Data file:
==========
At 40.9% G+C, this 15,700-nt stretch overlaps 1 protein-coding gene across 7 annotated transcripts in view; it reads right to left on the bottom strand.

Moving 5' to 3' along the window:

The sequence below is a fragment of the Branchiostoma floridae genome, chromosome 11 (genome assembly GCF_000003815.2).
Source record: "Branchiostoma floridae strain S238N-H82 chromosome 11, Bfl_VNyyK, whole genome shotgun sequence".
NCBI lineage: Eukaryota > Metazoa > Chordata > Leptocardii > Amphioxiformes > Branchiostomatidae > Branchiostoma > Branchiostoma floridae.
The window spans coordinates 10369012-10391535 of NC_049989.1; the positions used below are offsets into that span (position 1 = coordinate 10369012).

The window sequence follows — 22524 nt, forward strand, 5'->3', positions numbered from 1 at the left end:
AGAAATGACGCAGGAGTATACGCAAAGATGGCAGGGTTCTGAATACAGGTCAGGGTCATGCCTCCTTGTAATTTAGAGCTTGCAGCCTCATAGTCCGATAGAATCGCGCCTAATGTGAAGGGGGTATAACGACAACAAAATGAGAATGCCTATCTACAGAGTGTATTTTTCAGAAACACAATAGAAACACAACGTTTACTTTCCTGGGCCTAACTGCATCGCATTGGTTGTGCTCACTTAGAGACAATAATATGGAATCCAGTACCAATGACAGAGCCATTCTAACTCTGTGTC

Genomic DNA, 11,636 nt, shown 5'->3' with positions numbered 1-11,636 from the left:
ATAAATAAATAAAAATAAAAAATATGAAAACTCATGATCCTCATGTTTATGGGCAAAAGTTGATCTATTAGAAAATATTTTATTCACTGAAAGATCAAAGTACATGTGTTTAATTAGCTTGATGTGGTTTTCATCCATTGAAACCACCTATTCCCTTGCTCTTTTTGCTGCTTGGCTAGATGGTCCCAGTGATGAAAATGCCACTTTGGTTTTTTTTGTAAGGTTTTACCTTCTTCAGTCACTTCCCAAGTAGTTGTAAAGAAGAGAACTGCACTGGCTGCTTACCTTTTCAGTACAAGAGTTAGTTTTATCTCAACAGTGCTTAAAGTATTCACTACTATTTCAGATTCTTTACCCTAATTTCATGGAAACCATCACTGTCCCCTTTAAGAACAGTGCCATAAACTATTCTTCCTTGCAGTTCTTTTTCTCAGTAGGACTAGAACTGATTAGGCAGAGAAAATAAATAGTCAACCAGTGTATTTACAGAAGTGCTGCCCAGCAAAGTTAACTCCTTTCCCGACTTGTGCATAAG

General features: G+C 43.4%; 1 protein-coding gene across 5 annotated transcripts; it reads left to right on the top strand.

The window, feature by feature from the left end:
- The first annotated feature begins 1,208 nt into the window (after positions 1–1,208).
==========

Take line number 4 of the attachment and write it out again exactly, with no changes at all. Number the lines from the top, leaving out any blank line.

Source record: "Branchiostoma floridae strain S238N-H82 chromosome 11, Bfl_VNyyK, whole genome shotgun sequence".